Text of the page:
Korea’s tear gas riles Bahrainis
Wearing a traditional hijab, Ala’a Shehabi, an activist of Bahrain Watch, a human rights group that monitors the use of brutal force by the Bahraini regime, said tear gas has “killed nearly 40 people and injured hundreds.”
“We are fighting for a democratic state, but we are faced with Korean tear gas every day. … Korea needs a new arms policy in line with other countries that prevents the exports of arms to countries that suppress their citizens.”
Tear gas contains at least 15 toxic chemical irritants that bring pain to respiratory organs and eyes. Tear gas was used for years by Korean dictatorships to suppress the local pro-democracy movement. It is now banned for use in Korea but is exported.
Yesterday’s press conference was part of an ongoing campaign called “Stop the Shipment” by Bahrain Watch, Amnesty International Korea and other civic groups to urge the Korean government to place a permanent ban on selling the chemical substance to the Gulf nation of 1.3 million, which has been roiled by periodic civic unrest since February 2011. Representative Kim Hyun of the Democratic Party co-sponsored the conference yesterday.
“We should work to produce legislation that bans the export of tear gas canisters to nations that brutally suppress their citizens without justification,” said the lawmaker.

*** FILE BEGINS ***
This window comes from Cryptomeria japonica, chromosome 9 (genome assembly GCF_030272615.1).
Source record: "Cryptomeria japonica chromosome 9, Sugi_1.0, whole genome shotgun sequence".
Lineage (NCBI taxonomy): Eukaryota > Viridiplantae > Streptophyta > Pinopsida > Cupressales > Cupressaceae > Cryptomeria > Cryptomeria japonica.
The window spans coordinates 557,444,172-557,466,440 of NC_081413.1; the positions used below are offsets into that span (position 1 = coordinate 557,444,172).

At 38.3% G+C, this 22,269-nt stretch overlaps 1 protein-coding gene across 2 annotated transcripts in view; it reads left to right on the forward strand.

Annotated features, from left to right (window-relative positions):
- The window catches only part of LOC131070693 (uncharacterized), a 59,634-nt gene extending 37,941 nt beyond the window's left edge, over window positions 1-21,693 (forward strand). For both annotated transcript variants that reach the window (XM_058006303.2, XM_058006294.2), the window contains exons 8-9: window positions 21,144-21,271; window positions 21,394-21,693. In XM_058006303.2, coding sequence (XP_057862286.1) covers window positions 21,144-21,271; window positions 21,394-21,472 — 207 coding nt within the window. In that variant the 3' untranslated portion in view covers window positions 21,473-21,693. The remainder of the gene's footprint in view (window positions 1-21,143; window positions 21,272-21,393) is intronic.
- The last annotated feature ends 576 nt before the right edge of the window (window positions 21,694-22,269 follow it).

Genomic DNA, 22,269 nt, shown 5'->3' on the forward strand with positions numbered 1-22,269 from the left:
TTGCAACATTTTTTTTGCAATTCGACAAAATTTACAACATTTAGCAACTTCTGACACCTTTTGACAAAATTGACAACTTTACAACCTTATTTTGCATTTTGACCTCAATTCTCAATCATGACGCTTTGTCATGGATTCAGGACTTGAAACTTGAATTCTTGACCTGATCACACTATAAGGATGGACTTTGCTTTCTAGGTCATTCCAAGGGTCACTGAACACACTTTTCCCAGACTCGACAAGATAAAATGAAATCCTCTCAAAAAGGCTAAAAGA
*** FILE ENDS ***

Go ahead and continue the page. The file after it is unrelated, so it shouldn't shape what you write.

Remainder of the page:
Bill Marczak, co-founder of Bahrain Watch, said that Korea “exported 1.5 million tear gas canisters to Bahrain in 2011 and 2012 and more than 400,000 to Turkey in 2013.”
The activist alleged that 90 percent of the tear gas canisters fired by the Bahrain authorities in the past four years came from Korea. Bahrain also imports canisters from South Africa and Germany, according to Bahrain Watch.
In making his case, Marczak posed a contrast between the image Korea wants to project from “Gangnam Style” and sleek Samsung mobile phones and its other image as a weapons exporter.
“If you go to Bahrain and ask a person, ‘What do you think of Korea?’ They will take you out to a village street and show you the piles of hundreds of Korean tear gas canisters that police fired the night before. ... They will introduce you to their son who lost an eye when police shot a Korean tear gas canister at his face.”
After three months of campaigning by human rights groups against the export of tear gas to the Gulf island nation, the state-run Defense Acquisition Program Administration temporarily suspended exports in January, citing an unstable political situation in Bahrain and requests from civic groups.
At the height of the pro-democracy movement against the military government of Chun Doo Hwan in 1987, Korean authorities fired more than 673,000 tear gas canisters at street protesters.
Since the inauguration of the Kim Dae-jung government in 1998, Korea has forbidden the use of tear gas against its own citizens.
BY KANG JIN-KYU [firstname.lastname@example.org]